Note-taking Tips 1. Be an effective listener.

Note-taking Tips
1. Be an effective listener.
Avoid judging the speaker; concentrate on the message. Pay attention. Listen for key ideas,
main details, and transitional phrases which point to the structure and focus of the
lecture. Anticipate the direction of the lecture.
2. Write in shortened form.
Use phrases in place of full sentences in most situations. Abbreviate when logical such as
writing initials instead of repeating a person's name. Use symbols that are easy to
understand such as:
increase or gain
decrease or loss
equals or results
3. Be alert for both verbal and non-verbal cues.
Professors may give cues to indicate structure in the lecture, the relationships among ideas,
and importance. These cues include transitional phrases and words, body language, voice
tone and pace, repetition of ideas, and the time spent on certain subjects.
4. Be selective.
Do not attempt to write everything. Take notes which reflect the interests of the professor,
themes of the course, keywords or phrases on overheads or chalkboards. Choose
information according to what you need to learn and ideas which need clarification.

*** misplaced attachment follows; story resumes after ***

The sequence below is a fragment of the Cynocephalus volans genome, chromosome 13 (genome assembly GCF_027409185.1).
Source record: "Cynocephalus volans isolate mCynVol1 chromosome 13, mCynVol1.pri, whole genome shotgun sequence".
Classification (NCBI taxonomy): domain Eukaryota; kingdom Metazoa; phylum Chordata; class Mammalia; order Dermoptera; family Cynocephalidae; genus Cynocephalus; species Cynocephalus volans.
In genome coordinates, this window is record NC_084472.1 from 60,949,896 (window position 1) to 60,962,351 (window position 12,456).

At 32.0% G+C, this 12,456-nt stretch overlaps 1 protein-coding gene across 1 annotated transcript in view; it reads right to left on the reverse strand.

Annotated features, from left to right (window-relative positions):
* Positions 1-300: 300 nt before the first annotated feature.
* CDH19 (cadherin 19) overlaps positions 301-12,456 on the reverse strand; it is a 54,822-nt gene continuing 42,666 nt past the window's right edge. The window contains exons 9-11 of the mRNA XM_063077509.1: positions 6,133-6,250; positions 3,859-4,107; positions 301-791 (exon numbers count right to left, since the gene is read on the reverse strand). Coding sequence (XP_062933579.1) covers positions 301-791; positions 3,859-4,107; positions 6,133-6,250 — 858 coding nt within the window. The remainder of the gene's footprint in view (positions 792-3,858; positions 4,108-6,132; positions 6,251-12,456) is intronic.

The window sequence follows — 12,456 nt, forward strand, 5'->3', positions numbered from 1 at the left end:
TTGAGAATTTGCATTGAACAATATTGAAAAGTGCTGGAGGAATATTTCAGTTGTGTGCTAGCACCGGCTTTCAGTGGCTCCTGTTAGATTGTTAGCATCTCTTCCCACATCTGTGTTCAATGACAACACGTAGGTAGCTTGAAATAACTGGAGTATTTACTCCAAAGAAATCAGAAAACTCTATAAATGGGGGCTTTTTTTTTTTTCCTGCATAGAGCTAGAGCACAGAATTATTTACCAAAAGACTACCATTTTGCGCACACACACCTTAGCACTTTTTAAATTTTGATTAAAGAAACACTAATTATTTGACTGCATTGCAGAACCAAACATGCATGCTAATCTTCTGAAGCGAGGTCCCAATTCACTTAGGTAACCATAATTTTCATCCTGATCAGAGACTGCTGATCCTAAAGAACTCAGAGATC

5. Takes notes according to an organized format.
Find an organized way to take notes. This format should be simple and easy to use to both
record and review the notes.
Turn Over
Note-taking Tips
6. Notes do NOT need to be perfect.
Your notes are not a masterpiece. Do not worry about erasures or misspellings. Make sure
your notes are neat enough to read with ease. If you feel you want your notes to be neater,
do not use class time to perfect them.
7. Record lectures if needed.
Tape recording a lecture allows a student to review ideas that might have been missed. If
the discussion is being recorded, the student can concentrate more on what is written on
the board or shown to the group. Check with the professor for permission to record.
8. Write on only 1 side of a page.
This prevents "bleeding through" of information from the other side and allows for insertion
of additional information on the back of a page if necessary at a later time. Most
importantly, it saves time by limiting the amount of turning and adjusting required to record
or review notes.
8. Review your notes regularly.
Reread your notes often. Look for developing course themes and relationships between the
ideas of successive lectures. Make additional notes as needed during this review to link the
class discussion to assignments and/or readings.